Sa Palibot – Portraits of the Hoi Polloi

By Martin Genodepa

“Blessed are they who see beautiful things in humble places where other people see nothing.”

Camille Pissarro’s statement could very well apply to the Katelyn Miñoso in her first solo exhibition titled Sa Palibot.

Miñoso is another self-taught Ilonggo painter. She won the Legacy Minor Prize in the Philippine Quincentennial Art Competition and was 7th Place in Shell’s 54th National Student Art Competition.

Sa Palibot, on-going in Madge Café at Lapaz Public Market, presents Miñoso’s portraits of ordinary folks.

The mixed media works may be small but the young woman artist’s personal and expressive use of colors can be delightful if not potent. Overlapping deep reds, blues, yellows, greens are nearly screaming as they merge and give form to the stylized portraits of the hoi polloi that have inspired Miñoso.

While one is apt to dismiss Miñoso works in this exhibit as just another fauvist art, they are not without an added value. For the artist, the surge and splashes of colors are symbolic of the vibrancy and liveliness of local life and culture that surround her and that she has become cognizant of.

The tricycle driver, the weaver, the street food vendor, the fisherman, the fish porter, the carinderia customer and different types of do-nothings are among the subjects of these series of portraits. For one who lives a relatively comfortable life, her choice reveals Miñoso’s emerging sentience as well as her percipience to the uniqueness and nuanced comportment of the people she encounters. Her paintings are not poverty porn but are just another attempt at grasping instances of her awakening after observing mundane characters.

The portraits depict mental states and attitudes that are at times raw, at other times subtle, but all quite emotive, all very human, and very Filipino in their piquancy.

The mestizo tricycle driver looks self-satisfied in Hari ng Kalsada. The bearded man tilts his head in reverie in Panilag. The smoker seems absorbed in his activity and in deep thought in Gapanigarilyo. The young fisherman and the fish porter bear the drudgery of their livelihood albeit exuding some amount of resignation in Pagbutlak sang Adlaw and Gakarga Bisya respectively. The woman fish vendor gives the impression that she is bored waiting for customers in Lab-as nga Isda. The weaver appears determined at her craft in Habol. The middle aged man looks amused by some story he hears in Sturya-sturya while the carinderia customer is annoyed at having been distracted from his meal in Pamahaw sa Tinda.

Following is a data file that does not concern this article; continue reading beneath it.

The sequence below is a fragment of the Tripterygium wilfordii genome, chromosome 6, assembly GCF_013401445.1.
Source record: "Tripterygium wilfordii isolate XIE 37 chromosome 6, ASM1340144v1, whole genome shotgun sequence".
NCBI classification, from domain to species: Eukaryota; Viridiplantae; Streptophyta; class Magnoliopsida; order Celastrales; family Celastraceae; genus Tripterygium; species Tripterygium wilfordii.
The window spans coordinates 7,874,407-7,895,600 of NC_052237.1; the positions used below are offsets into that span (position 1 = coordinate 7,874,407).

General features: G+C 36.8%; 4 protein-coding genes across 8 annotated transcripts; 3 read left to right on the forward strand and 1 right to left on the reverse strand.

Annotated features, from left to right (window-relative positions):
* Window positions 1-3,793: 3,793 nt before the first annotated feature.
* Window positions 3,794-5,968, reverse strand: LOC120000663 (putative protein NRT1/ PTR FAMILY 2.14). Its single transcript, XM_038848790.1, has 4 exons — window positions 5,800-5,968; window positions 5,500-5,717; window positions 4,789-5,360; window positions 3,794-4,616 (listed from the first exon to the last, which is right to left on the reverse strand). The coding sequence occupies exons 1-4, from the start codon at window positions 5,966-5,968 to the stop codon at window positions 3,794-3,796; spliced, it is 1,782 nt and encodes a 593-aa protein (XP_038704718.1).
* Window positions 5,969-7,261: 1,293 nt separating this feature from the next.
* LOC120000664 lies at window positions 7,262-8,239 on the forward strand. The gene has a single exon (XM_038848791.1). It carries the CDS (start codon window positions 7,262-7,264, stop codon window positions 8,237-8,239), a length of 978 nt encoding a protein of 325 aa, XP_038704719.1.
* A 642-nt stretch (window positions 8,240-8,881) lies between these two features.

Because the titles hint at the activity that the subjects were engaged in when the artist chanced on (or photographed) them, they could be good clues to examine how their portrayal had been shaped by their circumstances. They could also be the bases of the viewer’s appreciation of the portraits as works of art and, perhaps, even be the keys to develop empathy for the subjects.

At the outset, the delicacy of the expressions of the subjects in these portraits may escape the viewer. This is because the artist employed design elements that are reminiscent of buntings and banners during fiestas and filled each pictorial field with them. Yet the festive setting or background, at the same time, is quite a clever visual device that can be read as a proposition – in the flurry of life and of everyday business, in the helter-skelter, one will likely miss the distinctive qualities inherent in all human beings especially of those who live in anonymity, poverty or squalor.

That Miñoso chose to exhibit in a coffee shop in the middle of a public market is another statement even as it is also a stunt.

To get to and out of the venue one weaves through a colorful display of fruits, vegetables and products and sees all sorts of vendors in all kinds of expressions. This is akin to reliving or reenacting the artist’s experience in finding her subjects.

At the venue, one may immediately be disappointed at the dismal presentation of the paintings that have been overwhelmed by the kitschy decors of the coffee shop. But if one is deeply interested in art and zeroes in only on the small but charming paintings by Miñoso, the unsuitability of the place fades and becomes superficial if not altogether forgotten. It is like finding nuggets in the most unlikely of places.